One of the books that have surfaced in the last few years about juice in the biking, this was shortlisted for the Will Hill sports book of the year in 2008. Was good, but the structure took a little getting used to, and its obviously hugely out of date with the Lance thing having happened (although he does imply a lot about Lance without actually saying so tbf to him). 6.5/10

  5. 5 out of 5

    Garrett Burnett

    Whittle documents his journey from wide-eyed cycling fan and new journalist to jaded cynic. Whittle covers a whole cast of characters, but dwells the longest on Lance Armstrong and David Millar. Bad Blood is a great book on the EPO era of professional cycling--if you care about that in the least, this is your book (though there's no guarantee you'll see eye-to-eye with Whittle). Whittle documents his journey from wide-eyed cycling fan and new journalist to jaded cynic. Whittle covers a whole cast of characters, but dwells the longest on Lance Armstrong and David Millar. Bad Blood is a great book on the EPO era of professional cycling--if you care about that in the least, this is your book (though there's no guarantee you'll see eye-to-eye with Whittle).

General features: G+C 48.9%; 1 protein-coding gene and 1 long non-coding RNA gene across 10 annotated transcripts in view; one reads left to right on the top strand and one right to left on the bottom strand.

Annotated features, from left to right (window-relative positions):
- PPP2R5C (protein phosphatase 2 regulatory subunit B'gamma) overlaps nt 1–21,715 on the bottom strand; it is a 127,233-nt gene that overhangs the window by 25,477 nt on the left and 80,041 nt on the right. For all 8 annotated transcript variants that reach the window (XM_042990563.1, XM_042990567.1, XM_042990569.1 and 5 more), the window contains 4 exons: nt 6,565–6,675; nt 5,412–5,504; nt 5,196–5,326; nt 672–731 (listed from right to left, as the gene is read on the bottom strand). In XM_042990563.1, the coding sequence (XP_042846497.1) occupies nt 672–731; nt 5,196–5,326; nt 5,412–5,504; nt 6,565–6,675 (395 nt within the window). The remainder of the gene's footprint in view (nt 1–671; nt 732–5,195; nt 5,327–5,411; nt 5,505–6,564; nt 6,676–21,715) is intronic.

6. 4 out of 5

    Grim-Anal King

    I've read a lot of these pro cycling exposes and this rings truer than most because of the author's fairly nuanced, slowly shifting perspective. The writing flows well, making for a very rapid read by my ponderous standards. I've read a lot of these pro cycling exposes and this rings truer than most because of the author's fairly nuanced, slowly shifting perspective. The writing flows well, making for a very rapid read by my ponderous standards.

  7. 4 out of 5

    Carolyn Lochhead

    This was a bit of an eye-opener. I've no idea how credible it is, but it suggests that many Tour de France cyclists are using drugs to enhance their performance, and that Lance Armstrong is not as nice a guy as his publicity makes out. Interesting, if a bit depressing. This was a bit of an eye-opener. I've no idea how credible it is, but it suggests that many Tour de France cyclists are using drugs to enhance their performance, and that Lance Armstrong is not as nice a guy as his publicity makes out. Interesting, if a bit depressing.

  8. 4 out of 5

    Christian Leary

    easy, entertaining read. captured the ingrained attitudes and self-sustaining culture of the grand tours. shameful behaviours of those in and around cycling laid bare. would live to have seen a post-lance revelation additional chapter.

  9. 5 out of 5

    Pete Linfield